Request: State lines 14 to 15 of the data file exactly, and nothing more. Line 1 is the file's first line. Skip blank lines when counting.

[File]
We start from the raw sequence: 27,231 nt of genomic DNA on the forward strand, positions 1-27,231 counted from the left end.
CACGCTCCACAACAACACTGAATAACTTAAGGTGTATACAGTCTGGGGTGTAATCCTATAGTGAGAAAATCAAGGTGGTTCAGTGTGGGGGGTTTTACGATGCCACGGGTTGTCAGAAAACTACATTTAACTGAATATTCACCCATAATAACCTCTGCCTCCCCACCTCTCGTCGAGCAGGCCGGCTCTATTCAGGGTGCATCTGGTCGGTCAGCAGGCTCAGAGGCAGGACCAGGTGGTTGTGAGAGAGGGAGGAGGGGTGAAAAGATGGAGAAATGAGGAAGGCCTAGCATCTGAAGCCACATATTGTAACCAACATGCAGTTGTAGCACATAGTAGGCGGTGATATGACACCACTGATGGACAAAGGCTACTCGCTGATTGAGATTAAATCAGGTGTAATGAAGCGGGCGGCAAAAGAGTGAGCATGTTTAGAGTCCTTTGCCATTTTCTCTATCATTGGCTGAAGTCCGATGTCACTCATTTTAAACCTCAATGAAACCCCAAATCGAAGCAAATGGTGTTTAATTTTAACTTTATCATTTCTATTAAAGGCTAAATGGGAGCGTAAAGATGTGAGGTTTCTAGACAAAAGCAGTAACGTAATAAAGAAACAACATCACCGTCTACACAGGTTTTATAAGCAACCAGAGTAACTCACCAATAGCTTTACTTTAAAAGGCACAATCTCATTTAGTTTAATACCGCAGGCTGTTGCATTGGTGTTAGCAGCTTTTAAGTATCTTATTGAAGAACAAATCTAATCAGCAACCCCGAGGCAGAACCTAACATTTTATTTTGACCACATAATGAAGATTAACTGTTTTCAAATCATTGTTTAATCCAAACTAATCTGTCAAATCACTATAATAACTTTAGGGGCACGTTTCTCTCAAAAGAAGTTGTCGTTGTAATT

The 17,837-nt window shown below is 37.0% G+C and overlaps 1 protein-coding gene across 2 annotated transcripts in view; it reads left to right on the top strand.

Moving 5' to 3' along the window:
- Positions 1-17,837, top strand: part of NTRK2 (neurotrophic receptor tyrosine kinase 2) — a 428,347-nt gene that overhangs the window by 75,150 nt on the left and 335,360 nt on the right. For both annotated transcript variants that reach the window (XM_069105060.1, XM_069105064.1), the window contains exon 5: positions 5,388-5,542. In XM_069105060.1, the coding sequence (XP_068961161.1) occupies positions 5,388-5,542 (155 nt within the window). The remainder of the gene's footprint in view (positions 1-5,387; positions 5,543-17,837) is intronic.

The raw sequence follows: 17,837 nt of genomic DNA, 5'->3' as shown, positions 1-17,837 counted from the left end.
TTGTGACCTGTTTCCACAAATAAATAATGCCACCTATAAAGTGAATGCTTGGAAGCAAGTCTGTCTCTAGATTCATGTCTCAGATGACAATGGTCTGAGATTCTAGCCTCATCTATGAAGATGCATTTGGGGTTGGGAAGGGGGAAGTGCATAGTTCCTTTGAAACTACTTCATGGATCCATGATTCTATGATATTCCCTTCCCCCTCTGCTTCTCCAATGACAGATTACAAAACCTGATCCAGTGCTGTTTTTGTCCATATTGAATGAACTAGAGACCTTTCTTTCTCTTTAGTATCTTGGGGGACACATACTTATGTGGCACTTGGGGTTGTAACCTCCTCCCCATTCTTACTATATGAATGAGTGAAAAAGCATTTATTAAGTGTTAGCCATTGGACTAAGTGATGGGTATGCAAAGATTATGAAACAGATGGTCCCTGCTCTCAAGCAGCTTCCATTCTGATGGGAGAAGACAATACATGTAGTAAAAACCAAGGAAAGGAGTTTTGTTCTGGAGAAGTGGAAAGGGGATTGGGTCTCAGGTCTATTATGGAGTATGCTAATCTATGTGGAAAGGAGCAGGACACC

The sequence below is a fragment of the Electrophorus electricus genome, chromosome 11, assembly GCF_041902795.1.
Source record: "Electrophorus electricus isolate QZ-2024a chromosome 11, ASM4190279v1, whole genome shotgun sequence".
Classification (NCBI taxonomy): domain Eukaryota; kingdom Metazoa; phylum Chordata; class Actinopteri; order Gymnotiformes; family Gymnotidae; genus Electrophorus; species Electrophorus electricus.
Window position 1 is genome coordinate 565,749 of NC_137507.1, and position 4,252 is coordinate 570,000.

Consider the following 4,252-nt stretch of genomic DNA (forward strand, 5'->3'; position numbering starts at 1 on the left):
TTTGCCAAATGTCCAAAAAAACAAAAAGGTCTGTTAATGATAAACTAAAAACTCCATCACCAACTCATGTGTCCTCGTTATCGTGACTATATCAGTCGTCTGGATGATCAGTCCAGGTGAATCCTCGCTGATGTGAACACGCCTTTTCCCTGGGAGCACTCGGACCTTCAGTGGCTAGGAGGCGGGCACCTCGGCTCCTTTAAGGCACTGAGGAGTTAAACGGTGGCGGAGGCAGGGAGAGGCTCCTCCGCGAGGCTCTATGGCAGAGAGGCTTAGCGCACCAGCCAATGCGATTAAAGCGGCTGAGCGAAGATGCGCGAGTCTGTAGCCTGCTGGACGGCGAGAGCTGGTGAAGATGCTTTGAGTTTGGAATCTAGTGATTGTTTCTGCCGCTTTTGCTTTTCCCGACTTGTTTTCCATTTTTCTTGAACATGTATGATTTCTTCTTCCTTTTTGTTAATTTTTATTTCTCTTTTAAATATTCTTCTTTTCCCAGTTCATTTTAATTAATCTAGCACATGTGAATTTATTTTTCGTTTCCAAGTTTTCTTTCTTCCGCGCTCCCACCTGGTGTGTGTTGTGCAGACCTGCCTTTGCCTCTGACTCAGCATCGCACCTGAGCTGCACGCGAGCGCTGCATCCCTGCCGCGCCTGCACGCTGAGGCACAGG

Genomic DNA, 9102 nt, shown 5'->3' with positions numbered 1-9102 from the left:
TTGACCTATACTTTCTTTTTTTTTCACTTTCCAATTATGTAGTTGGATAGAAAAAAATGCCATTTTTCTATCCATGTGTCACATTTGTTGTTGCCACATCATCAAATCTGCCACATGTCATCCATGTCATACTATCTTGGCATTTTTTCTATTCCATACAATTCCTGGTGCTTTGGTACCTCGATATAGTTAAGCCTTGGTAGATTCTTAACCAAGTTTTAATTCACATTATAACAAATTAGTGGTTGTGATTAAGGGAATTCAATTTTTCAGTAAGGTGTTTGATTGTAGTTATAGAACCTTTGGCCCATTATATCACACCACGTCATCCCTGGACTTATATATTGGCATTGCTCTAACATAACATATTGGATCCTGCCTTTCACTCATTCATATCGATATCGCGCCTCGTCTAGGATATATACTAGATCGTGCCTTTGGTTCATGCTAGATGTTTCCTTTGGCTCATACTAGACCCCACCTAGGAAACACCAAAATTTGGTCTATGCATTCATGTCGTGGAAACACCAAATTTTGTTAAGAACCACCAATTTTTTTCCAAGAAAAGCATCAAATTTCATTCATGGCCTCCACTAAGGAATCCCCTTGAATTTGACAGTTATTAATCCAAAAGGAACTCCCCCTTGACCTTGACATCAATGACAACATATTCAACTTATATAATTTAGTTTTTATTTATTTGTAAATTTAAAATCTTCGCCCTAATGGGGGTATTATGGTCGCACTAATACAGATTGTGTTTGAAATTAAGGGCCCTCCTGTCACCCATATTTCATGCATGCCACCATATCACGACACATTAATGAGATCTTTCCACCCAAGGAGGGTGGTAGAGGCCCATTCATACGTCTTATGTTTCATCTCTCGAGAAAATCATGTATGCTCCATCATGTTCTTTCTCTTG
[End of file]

Genomic DNA, 9102 nt, shown 5'->3' with positions numbered 1-9102 from the left:
TTGACCTATACTTTCTTTTTTTTTCACTTTCCAATTATGTAGTTGGATAGAAAAAAATGCCATTTTTCTATCCATGTGTCACATTTGTTGTTGCCACATCATCAAATCTGCCACATGTCATCCATGTCATACTATCTTGGCATTTTTTCTATTCCATACAATTCCTGGTGCTTTGGTACCTCGATATAGTTAAGCCTTGGTAGATTCTTAACCAAGTTTTAATTCACATTATAACAAATTAGTGGTTGTGATTAAGGGAATTCAATTTTTCAGTAAGGTGTTTGATTGTAGTTATAGAACCTTTGGCCCATTATATCACACCACGTCATCCCTGGACTTATATATTGGCATTGCTCTAACATAACATATTGGATCCTGCCTTTCACTCATTCATATCGATATCGCGCCTCGTCTAGGATATATACTAGATCGTGCCTTTGGTTCATGCTAGATGTTTCCTTTGGCTCATACTAGACCCCACCTAGGAAACACCAAAATTTGGTCTATGCATTCATGTCGTGGAAACACCAAATTTTGTTAAGAACCACCAATTTTTTTCCAAGAAAAGCATCAAATTTCATTCATGGCCTCCACTAAGGAATCCCCTTGAATTTGACAGTTATTAATCCAAAAGGAACTCCCCCTTGACCTTGACATCAATGACAACATATTCAACTTATATAATTTAGTTTTTATTTATTTGTAAATTTAAAATCTTCGCCCTAATGGGGGTATTATGGTCGCACTAATACAGATTGTGTTTGAAATTAAGGGCCCTCCTGTCACCCATATTTCATGCATGCCACCATATCACGACACATTAATGAGATCTTTCCACCCAAGGAGGGTGGTAGAGGCCCATTCATACGTCTTATGTTTCATCTCTCGAGAAAATCATGTATGCTCCATCATGTTCTTTCTCTTG